Logan Fountain at Riverside Park is an oasis for Independence families and guests. A respite from the heat of a warm summer evening. A visual delight of jewel-toned bursts of color against the night sky.  Cars roll slowly past, taking in the dramatic lights on the way home from the baseball game. Some park along the circle drive, windows down, listening to the splashes of water and reverberating chorus of cicadas.

Jana Shaver was one of those who took a seat around Logan Fountain, emptying her mind of the day’s concerns, reveling in the squeals of grandchildren with her husband, the late Dick Shaver, by her side. Shaver has half a century of life tied to the park. Good memories. Poignant ones, too. When the Independence community rallied to support the restoration of the fountain in 2015, enjoyment for the next generation seemed assured. Jana Shaver noticed a key element had been excluded. There were fewer places to sit and enjoy the fountain’s spectacle.

She contacted Jim Hogan, member of the Riverside Park Board, and learned the previous benches surrounding the fountain had crumbled and were carted away during the repairs. Shaver brought up the missing seats with her walking companion, Val DeFever, who offered to add to Shaver’s gift and purchase a second bench. From there, Shaver contacted others she knew would invest in any project benefitting the greater good. The third bench was purchased by Ray Woods, who has deep ties to the community. Investor number four was Kathy Raub, who vividly recalls carting grandchildren in pajamas to dance around the fountain. The family of Tom and Debbie Schroeder generously donated a fifth bench so others could share in their front porch view. Park Board member Jim Hogan and his wife, Terry, completed the circle of six.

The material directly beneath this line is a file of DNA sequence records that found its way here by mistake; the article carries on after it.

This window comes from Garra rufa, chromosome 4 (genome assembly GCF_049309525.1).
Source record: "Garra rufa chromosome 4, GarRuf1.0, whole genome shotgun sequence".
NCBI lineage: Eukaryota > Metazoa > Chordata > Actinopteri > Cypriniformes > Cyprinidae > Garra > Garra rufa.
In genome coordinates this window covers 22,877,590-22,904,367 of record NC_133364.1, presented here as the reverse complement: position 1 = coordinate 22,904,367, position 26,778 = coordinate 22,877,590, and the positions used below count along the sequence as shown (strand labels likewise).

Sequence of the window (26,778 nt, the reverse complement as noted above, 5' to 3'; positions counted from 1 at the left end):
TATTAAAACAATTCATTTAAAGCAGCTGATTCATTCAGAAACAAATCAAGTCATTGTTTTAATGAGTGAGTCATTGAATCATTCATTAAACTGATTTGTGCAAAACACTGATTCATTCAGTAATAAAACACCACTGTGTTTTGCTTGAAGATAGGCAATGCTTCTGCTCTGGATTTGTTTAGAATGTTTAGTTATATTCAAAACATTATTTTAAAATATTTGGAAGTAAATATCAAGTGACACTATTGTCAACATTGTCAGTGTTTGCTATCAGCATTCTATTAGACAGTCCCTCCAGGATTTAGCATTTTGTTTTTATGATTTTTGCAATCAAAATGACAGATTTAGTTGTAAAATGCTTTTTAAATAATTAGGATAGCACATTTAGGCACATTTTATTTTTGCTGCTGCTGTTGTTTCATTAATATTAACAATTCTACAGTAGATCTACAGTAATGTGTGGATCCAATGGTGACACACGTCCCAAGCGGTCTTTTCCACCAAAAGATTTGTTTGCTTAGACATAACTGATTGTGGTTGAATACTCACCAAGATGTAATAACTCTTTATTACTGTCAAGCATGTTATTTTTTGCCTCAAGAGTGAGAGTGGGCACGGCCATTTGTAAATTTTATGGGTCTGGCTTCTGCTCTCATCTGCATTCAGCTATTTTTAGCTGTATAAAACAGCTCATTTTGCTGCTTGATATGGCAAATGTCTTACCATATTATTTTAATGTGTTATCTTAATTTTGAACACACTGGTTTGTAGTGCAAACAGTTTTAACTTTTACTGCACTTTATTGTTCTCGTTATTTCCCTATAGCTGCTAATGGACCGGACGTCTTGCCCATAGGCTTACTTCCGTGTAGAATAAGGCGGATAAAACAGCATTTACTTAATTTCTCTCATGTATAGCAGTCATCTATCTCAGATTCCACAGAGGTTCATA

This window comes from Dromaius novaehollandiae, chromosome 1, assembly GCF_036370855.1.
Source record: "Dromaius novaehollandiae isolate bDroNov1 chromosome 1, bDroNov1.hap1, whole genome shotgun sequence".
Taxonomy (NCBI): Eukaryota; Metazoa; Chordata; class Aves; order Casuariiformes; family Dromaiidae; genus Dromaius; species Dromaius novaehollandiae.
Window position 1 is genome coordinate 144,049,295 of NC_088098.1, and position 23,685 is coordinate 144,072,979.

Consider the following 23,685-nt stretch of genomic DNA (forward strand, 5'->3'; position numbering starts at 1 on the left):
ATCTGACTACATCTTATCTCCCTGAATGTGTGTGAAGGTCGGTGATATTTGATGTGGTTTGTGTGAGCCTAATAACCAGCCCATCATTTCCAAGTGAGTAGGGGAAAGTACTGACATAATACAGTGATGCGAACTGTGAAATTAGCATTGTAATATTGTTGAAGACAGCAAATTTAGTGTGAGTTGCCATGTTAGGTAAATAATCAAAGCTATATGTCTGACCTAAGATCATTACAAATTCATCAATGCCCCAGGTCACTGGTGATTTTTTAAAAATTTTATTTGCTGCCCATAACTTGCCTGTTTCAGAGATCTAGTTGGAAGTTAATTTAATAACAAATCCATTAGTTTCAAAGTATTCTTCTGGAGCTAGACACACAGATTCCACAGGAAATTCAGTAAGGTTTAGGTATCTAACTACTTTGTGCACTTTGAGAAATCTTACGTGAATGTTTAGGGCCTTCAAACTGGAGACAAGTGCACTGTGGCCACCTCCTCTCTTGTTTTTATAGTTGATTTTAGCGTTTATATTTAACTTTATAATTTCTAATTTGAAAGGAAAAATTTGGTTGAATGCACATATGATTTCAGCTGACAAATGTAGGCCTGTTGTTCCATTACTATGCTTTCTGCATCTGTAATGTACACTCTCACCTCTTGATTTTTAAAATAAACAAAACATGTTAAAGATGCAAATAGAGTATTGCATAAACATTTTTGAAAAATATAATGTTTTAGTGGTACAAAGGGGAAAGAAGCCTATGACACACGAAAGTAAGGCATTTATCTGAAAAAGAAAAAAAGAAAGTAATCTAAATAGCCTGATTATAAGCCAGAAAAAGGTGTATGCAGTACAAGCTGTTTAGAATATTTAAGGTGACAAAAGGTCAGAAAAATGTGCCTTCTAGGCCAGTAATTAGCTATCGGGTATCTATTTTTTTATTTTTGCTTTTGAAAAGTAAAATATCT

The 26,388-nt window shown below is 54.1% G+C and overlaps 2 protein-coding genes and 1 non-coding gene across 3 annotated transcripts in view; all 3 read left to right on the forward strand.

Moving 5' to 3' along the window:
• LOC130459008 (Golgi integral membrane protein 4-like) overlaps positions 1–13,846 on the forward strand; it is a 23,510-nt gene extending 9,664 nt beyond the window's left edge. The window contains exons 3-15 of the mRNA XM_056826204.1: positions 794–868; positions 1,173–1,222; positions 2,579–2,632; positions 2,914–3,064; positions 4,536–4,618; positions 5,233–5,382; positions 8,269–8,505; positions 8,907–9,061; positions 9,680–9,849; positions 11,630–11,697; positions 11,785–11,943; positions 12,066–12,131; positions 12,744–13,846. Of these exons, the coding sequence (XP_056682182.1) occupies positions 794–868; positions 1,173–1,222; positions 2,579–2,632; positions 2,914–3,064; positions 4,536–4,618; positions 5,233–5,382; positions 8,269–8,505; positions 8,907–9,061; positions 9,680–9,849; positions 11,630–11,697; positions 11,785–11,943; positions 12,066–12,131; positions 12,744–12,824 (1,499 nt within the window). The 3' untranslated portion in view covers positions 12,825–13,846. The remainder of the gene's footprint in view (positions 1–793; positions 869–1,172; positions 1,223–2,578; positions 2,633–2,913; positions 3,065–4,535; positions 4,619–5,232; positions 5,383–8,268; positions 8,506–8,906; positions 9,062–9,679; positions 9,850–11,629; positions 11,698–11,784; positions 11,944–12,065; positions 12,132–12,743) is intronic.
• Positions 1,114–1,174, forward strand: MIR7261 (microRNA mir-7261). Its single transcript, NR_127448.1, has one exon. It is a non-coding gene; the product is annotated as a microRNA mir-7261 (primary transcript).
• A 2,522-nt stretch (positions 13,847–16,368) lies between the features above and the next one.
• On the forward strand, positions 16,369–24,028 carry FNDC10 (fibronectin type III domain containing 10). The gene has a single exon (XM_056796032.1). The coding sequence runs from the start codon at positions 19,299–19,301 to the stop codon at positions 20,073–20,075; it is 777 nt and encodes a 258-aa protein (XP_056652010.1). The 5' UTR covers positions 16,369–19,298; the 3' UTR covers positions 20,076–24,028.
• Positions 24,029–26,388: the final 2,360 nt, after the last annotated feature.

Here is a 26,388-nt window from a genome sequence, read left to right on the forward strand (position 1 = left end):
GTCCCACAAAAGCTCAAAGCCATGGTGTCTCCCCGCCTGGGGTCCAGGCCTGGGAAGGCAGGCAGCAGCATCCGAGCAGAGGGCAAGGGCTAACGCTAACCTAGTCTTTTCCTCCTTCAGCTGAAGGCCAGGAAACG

Hogan secured permission to work with local Allen Monuments to create and install benches of long-lasting concrete. The hard part, for Shaver, was waiting. By April, celebrants were taking a seat to listen to Mayor Louis Ysusi read an Arbor Day proclamation. 

“The fountain is the place where I let the worries of the day fall away – and I still do,” she shared. It seems to Shaver that she practically raised the grandkids at the park, with the fountain a central part of their childhood experience. Twelve-year-old Dylan is the last of her crew, and Shaver is comforted in the fact that future generations can again linger at Logan Fountain, emptying their minds and filling their senses with the sights and sounds of an iconic symbol of a community that cares – and shares.